Horsetail (Equisetum arvense) is a perennial herbaceous plant whose name 'arvensis' in Latin means "of the prairie, field or grassland". It is a fungicide that has high silica content in addition to potassium and calcium. It improves the structure of the plant acting directly on the roots making it more resistant. It has been traditionally used in a multitude of medicinal remedies.
Its richness in organic acids such as nicotine, palustrin, etc. and equisetonin as fungal toxin should be noted. These components make Horsetail one of the most effective fungicides. Horsetail also acts as an insecticide against aphids and red spider.
Silicon reduces the effects of excess water around plants that leads to the appearance of fungi. Thus, the high percentage of silica in the plant reduces the impact of moisture. The appearance of fungi is more frequent with high humidity and long periods of rain. In these cases, horsetail is used as a preventive measure against fungal-related diseases and to reduce the need for sulfur applications.
It is sprayed as finely as possible covering the most amount of plant and leaf surface. Horsetail extract serves as a means of stabilization for plants and for the prevention and control of sucking parasites. The high content of silicic acid strengthens the cellular structure of plants and makes it harder for parasites to destroy the surface of the plant. For the production of the liquid extract, it should be boiled for approximately 20 minutes in water, in which way the silicic acid is released.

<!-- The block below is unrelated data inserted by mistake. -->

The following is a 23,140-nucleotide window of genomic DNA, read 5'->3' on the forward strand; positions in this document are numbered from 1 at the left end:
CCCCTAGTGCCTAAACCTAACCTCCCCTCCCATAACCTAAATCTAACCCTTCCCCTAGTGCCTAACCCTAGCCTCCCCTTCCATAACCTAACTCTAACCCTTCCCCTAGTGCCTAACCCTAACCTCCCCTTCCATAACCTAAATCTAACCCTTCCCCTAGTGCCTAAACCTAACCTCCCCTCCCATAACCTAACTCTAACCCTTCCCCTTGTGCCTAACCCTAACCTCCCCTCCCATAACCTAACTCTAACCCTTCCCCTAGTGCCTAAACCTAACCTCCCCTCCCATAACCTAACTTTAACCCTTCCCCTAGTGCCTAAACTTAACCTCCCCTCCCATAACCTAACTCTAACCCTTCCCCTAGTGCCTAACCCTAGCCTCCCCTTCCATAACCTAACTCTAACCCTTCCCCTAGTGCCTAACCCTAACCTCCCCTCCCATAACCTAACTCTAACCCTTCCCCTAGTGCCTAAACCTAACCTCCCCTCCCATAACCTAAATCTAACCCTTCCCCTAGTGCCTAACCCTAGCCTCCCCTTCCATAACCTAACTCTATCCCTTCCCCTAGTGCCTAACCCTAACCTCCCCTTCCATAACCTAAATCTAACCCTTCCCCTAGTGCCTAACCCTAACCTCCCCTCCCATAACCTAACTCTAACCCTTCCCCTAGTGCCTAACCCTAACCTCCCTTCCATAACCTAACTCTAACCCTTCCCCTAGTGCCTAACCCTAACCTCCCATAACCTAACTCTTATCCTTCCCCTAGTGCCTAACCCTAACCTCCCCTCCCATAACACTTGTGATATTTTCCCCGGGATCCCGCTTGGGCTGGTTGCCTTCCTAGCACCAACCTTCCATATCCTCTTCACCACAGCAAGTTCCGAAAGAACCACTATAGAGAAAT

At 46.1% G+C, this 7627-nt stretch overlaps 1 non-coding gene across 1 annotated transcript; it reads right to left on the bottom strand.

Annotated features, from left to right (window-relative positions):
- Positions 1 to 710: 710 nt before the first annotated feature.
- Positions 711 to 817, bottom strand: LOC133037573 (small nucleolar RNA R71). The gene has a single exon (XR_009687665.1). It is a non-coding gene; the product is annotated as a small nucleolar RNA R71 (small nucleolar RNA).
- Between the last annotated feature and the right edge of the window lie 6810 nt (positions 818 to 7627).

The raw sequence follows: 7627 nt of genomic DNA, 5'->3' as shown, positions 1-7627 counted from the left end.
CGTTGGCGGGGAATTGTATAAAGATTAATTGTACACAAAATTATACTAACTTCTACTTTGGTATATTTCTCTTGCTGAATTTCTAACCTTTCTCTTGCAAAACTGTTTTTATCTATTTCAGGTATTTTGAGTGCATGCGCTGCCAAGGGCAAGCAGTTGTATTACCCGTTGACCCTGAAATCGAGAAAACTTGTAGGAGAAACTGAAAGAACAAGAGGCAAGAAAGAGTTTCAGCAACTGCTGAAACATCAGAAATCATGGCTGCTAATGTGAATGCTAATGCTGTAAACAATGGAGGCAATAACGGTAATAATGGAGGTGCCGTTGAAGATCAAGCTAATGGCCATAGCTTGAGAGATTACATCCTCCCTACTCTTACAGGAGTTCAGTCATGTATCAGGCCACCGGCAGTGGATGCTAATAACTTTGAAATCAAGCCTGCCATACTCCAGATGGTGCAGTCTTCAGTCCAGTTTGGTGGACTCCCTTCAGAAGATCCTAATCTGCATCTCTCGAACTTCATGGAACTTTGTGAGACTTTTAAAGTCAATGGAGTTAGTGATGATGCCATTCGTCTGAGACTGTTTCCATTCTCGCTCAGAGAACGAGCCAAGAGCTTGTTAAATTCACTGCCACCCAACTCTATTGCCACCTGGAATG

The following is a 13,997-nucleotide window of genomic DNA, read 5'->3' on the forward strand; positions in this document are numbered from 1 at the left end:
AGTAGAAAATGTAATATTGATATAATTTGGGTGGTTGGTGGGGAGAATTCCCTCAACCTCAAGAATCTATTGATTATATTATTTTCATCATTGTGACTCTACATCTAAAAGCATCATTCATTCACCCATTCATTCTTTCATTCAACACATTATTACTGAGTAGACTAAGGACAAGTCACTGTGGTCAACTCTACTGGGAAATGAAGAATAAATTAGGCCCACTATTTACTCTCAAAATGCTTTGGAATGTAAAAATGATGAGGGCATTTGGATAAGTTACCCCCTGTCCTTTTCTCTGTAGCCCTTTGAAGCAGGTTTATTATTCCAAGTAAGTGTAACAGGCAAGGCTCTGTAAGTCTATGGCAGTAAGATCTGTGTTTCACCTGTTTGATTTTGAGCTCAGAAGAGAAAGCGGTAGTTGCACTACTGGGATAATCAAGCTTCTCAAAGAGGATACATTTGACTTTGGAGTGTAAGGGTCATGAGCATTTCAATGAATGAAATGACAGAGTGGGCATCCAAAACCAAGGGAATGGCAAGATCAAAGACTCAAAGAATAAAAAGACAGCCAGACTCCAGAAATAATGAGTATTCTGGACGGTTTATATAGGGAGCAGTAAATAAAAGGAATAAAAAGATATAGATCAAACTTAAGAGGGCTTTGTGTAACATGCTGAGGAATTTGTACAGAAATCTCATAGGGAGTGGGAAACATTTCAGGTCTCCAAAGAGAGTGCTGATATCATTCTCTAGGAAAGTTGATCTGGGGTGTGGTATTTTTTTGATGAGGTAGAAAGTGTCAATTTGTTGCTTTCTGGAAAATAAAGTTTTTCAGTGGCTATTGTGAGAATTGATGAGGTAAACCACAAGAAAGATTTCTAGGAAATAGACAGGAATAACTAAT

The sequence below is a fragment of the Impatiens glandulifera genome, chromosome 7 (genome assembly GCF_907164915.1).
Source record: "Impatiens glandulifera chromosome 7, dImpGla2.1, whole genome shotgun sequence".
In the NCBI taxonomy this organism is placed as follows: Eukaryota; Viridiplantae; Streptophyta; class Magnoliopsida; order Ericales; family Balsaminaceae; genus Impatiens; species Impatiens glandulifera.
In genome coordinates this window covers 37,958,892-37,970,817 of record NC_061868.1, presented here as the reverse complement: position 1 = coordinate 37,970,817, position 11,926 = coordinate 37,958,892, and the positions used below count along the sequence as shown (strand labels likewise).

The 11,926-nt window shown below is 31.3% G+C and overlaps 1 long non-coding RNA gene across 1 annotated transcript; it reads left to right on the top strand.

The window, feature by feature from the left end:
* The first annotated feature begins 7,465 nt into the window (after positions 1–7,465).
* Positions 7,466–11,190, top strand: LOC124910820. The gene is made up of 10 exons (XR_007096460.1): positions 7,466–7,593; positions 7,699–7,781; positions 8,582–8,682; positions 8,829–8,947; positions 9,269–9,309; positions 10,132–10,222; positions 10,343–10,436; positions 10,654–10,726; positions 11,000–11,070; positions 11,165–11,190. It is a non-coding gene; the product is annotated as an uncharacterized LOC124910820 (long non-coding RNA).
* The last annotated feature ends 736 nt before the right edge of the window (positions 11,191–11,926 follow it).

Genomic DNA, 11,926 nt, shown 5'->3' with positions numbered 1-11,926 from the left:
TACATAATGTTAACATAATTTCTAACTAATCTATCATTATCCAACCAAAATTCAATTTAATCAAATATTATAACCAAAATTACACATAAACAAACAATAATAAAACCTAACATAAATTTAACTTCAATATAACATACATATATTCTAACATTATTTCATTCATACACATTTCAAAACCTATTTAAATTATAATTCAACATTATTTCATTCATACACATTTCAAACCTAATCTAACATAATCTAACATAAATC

When silicon accumulates on the walls of epidermal cells, it seems to decrease perspiration, as well as fungal infections. In the leaves of the plants, silicon is deposited above the epidermal cells and below the cuticle (layer that limits the loss of water by the leaves, and hinders the penetration and development of fungal hyphae).
Due to the above, we can affirm that silicon, in addition to its physical functions in the soil and in the development of plants, acts as a preventive fungicide against infections, and protects plants against attacks by insects that cause damage to the epidermis of the crops.
Silicon (SiO2) can also be found in our Vermiorganic humic acids, made with Leonardite in the form of organic silicates of chelated microelements, with high contents of assimilable monosilicic acid.
The beneficial effects of silicon on the growth and development of plants are scarce under optimal conditions, however, it is extremely important in stressful situations. This is because silicon is deposited on the cell walls of the xylem vessels and prevents them from compressing under conditions of high perspiration caused by drought or thermal stress. The silicon-cellulose membrane in the epidermal tissue of the leaves also protects the plant tissues against excessive loss of water by perspiration due to a reduction in the diameter of stomatic pores. Regarding the physiology of plants, silicon acts as a protector and regulator of photosynthesis and other enzymatic activities.